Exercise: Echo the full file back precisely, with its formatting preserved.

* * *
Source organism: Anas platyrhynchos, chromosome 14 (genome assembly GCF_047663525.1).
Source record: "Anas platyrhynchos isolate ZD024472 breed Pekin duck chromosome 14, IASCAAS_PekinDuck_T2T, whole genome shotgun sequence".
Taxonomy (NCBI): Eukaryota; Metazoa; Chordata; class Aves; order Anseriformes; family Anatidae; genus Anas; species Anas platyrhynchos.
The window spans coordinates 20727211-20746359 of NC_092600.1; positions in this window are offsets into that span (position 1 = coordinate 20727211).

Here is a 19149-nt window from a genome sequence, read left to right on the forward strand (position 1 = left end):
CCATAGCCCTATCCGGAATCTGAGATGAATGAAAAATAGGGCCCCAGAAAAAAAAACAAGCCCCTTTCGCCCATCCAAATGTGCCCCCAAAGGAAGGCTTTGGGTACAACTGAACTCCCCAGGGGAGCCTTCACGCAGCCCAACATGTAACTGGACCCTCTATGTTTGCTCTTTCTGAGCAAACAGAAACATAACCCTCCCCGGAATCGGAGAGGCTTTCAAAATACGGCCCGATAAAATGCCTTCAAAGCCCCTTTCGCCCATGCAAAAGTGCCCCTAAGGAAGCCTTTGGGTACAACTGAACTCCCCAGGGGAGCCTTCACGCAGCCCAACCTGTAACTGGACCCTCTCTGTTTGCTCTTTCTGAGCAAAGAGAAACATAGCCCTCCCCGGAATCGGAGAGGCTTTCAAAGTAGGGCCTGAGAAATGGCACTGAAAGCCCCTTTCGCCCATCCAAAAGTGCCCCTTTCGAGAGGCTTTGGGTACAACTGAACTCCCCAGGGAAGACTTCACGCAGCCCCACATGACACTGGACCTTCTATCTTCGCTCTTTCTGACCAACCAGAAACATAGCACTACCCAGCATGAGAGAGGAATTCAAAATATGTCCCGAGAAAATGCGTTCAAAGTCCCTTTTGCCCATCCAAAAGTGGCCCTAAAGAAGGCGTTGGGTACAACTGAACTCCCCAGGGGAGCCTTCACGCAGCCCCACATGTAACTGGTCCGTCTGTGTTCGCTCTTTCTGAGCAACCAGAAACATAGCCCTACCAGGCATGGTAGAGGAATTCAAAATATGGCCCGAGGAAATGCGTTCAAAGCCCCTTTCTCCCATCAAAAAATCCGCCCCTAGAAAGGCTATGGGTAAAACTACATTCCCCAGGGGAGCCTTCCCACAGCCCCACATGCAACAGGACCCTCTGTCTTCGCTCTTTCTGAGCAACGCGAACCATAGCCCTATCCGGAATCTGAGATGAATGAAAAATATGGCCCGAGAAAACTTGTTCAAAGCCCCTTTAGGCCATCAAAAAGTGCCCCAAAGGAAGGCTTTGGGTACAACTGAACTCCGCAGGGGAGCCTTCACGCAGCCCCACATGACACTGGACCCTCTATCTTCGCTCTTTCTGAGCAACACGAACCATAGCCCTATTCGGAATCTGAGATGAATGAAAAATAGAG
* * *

Source organism: Anas platyrhynchos, chromosome 14 (genome assembly GCF_047663525.1).
Source record: "Anas platyrhynchos isolate ZD024472 breed Pekin duck chromosome 14, IASCAAS_PekinDuck_T2T, whole genome shotgun sequence".
Taxonomy (NCBI): Eukaryota; Metazoa; Chordata; class Aves; order Anseriformes; family Anatidae; genus Anas; species Anas platyrhynchos.
The window spans coordinates 20727211-20746359 of NC_092600.1; positions in this window are offsets into that span (position 1 = coordinate 20727211).

Here is a 19149-nt window from a genome sequence, read left to right on the forward strand (position 1 = left end):
CCATAGCCCTATCCGGAATCTGAGATGAATGAAAAATAGGGCCCCAGAAAAAAAAACAAGCCCCTTTCGCCCATCCAAATGTGCCCCCAAAGGAAGGCTTTGGGTACAACTGAACTCCCCAGGGGAGCCTTCACGCAGCCCAACATGTAACTGGACCCTCTATGTTTGCTCTTTCTGAGCAAACAGAAACATAACCCTCCCCGGAATCGGAGAGGCTTTCAAAATACGGCCCGATAAAATGCCTTCAAAGCCCCTTTCGCCCATGCAAAAGTGCCCCTAAGGAAGCCTTTGGGTACAACTGAACTCCCCAGGGGAGCCTTCACGCAGCCCAACCTGTAACTGGACCCTCTCTGTTTGCTCTTTCTGAGCAAAGAGAAACATAGCCCTCCCCGGAATCGGAGAGGCTTTCAAAGTAGGGCCTGAGAAATGGCACTGAAAGCCCCTTTCGCCCATCCAAAAGTGCCCCTTTCGAGAGGCTTTGGGTACAACTGAACTCCCCAGGGAAGACTTCACGCAGCCCCACATGACACTGGACCTTCTATCTTCGCTCTTTCTGACCAACCAGAAACATAGCACTACCCAGCATGAGAGAGGAATTCAAAATATGTCCCGAGAAAATGCGTTCAAAGTCCCTTTTGCCCATCCAAAAGTGGCCCTAAAGAAGGCGTTGGGTACAACTGAACTCCCCAGGGGAGCCTTCACGCAGCCCCACATGTAACTGGTCCGTCTGTGTTCGCTCTTTCTGAGCAACCAGAAACATAGCCCTACCAGGCATGGTAGAGGAATTCAAAATATGGCCCGAGGAAATGCGTTCAAAGCCCCTTTCTCCCATCAAAAAATCCGCCCCTAGAAAGGCTATGGGTAAAACTACATTCCCCAGGGGAGCCTTCCCACAGCCCCACATGCAACAGGACCCTCTGTCTTCGCTCTTTCTGAGCAACGCGAACCATAGCCCTATCCGGAATCTGAGATGAATGAAAAATATGGCCCGAGAAAACTTGTTCAAAGCCCCTTTAGGCCATCAAAAAGTGCCCCAAAGGAAGGCTTTGGGTACAACTGAACTCCGCAGGGGAGCCTTCACGCAGCCCCACATGACACTGGACCCTCTATCTTCGCTCTTTCTGAGCAACACGAACCATAGCCCTATTCGGAATCTGAGATGAATGAAAAATAGAG